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This was originally posted on March 1 on the InfoComm All Voices Blog >>>

I attended two networking events where there were more than 100 professionals gathered to make contacts and hear a presentation. For each presentation, the rooms were set up classroom style. This first event was a Business Networking International event, and it was standing room only. To kick off the meeting, the chairman made a brief introduction from the front of the room to welcome attendees. Then she asked the participants to stand up, introduce themselves and share with the group how much business they’ve gained through involvement with BNI.

While it was fun and interesting, it was impossible to hear each person because there was no audio system. Introductions went on for more than 30 minutes, and as I sat in my seat straining to understand, all I could think is, “Why is audio often an after thought?” I know I wasn’t the only person in the room frustrated that I couldn’t hear. But I may have been the only person that asked “why?” And more importantly, why did organizers think it was okay to overlook audio?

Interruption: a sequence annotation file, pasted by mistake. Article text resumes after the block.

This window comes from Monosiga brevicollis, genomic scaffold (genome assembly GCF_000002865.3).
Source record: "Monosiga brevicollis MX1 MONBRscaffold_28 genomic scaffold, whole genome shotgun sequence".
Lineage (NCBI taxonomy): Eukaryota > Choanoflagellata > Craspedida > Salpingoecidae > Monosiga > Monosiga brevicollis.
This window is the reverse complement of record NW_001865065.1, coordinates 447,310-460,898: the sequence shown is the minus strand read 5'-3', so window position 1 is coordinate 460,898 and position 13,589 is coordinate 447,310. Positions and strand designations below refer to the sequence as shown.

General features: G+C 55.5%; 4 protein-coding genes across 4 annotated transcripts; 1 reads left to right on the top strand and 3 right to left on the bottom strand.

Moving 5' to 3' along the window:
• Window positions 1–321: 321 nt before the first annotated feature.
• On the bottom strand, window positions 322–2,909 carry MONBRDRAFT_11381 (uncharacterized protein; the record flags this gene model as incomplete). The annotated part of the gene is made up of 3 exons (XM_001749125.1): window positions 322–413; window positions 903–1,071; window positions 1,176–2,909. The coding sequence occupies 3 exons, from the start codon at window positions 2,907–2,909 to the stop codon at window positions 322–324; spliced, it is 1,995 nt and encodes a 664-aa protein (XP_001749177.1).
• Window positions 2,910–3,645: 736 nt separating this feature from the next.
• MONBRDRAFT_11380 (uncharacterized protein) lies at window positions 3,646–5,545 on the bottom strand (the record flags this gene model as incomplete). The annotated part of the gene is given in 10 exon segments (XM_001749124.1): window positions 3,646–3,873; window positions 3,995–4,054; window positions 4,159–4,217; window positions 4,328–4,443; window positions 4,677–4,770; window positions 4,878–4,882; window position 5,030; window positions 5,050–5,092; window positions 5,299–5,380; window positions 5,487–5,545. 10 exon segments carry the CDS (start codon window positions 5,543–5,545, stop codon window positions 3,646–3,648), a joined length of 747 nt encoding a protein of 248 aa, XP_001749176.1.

Of course, this meeting wasn’t unique. In fact it’s a far too common occurrence. So sad, too, because 100 professionals couldn’t hear the message and missed out on much of what they came for. Yet I’ll bet dimes to donuts that few gave it a second thought. Why is that? Far too often, audio isn’t on the radar for such meetings. And all it takes is thinking about how the participants’ experience might improve if only they could hear the content.
The same week, I went to a Women’s Tech Council of Utah presentation on how LinkedIn can grow your business. It was the same situation — not an empty chair in the room, everyone there to glean a nugget of content on how to grow their businesses over their lunch hour.
Again, the meeting gets started; introductions begin, and there’s no audio system to reinforce the content and message. I couldn’t believe I was going to sit through another meeting, only picking up bits and pieces because I simply couldn’t hear. Fortunately, when the main speaker was introduced, I was happy to hear him — really hear him — because he was wearing a wireless microphone. Phew!
Not surprisingly, I got a lot out of this second meeting and (event organizers take note!)  I even ordered the presenter’s two DVDs. It’s a shame that his introduction, which included the meeting’s sponsors, wasn’t picked up by all. Money not well spent.
So why do we tolerate poor audio? And why do we attend meetings where we hear only part of the content? Why do we sponsor events where our name and message aren’t going to be heard, let alone remembered, by those who attend?
I’ve committed to checking  whether organizers have a sound system prior to sending RSVPs for future meetings. I may still attend, but at least meeting organizers may put thought into their audio.
What will you do to make sure you can hear and be heard?
Three separate ListenTALK receivers in a row with different group names on each display screen.
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